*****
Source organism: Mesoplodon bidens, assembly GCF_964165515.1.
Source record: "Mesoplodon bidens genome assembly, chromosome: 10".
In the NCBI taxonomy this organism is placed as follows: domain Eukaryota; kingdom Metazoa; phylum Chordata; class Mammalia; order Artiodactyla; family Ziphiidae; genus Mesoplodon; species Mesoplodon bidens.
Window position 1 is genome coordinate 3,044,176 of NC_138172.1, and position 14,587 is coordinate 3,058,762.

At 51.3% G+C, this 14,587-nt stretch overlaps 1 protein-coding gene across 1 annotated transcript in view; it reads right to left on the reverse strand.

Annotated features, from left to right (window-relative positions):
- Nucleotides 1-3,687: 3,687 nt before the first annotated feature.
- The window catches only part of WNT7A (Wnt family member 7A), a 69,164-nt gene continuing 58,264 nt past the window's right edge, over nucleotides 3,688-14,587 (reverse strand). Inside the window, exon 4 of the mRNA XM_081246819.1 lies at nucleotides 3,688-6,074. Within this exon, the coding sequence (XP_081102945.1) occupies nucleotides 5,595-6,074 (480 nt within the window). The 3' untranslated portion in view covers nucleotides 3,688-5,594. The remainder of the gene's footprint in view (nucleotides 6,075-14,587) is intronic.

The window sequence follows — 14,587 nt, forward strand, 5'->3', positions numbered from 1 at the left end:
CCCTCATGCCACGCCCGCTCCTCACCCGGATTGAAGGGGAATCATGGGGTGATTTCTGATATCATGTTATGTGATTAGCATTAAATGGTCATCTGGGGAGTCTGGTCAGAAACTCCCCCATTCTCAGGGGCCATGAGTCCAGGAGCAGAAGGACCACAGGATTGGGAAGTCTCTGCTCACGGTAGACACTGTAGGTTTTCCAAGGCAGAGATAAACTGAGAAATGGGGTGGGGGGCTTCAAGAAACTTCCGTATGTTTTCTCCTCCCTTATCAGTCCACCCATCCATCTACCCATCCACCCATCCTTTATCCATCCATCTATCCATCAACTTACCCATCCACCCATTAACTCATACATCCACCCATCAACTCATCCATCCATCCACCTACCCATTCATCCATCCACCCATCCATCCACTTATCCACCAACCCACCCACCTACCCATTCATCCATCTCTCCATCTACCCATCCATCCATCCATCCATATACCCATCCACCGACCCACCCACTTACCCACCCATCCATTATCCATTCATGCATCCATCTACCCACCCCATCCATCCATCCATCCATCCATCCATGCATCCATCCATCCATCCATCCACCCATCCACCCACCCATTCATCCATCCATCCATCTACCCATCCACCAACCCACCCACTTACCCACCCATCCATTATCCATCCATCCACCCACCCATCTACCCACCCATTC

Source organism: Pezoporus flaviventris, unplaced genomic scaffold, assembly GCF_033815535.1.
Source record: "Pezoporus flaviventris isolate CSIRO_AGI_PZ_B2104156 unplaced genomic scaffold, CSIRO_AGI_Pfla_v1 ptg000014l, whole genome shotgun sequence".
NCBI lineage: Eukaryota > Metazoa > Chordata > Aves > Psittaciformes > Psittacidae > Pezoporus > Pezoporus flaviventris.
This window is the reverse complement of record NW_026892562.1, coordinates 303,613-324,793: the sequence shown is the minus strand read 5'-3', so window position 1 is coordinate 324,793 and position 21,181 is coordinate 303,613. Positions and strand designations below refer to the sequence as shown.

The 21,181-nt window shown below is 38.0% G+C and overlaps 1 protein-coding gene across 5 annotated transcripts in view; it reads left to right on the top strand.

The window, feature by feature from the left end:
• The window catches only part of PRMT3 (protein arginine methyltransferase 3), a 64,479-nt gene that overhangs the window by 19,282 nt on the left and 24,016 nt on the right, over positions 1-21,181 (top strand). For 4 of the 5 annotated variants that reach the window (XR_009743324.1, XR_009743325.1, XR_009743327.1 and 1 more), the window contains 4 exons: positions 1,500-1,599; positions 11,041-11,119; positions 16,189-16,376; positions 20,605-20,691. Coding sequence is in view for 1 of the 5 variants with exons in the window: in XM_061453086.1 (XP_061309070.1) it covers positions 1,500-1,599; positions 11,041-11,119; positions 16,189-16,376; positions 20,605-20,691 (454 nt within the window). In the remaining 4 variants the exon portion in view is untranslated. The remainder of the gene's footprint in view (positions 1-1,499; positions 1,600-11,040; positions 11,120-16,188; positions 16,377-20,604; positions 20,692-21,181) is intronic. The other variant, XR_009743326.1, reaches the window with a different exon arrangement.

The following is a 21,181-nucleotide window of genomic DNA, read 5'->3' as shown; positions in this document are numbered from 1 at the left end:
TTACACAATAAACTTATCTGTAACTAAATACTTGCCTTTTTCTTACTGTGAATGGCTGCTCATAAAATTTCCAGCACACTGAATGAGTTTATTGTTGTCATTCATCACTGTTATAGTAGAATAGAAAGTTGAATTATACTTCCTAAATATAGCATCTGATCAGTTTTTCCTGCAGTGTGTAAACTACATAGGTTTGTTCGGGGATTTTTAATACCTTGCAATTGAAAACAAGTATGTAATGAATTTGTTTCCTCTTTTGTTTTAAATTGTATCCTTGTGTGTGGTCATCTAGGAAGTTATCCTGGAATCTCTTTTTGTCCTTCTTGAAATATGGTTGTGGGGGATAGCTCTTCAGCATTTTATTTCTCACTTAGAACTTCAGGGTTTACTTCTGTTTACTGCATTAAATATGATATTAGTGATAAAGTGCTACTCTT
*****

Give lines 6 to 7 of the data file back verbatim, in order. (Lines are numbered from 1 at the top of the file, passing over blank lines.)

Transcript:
Annotated features, from left to right (window-relative positions):
- Nucleotides 1-3,687: 3,687 nt before the first annotated feature.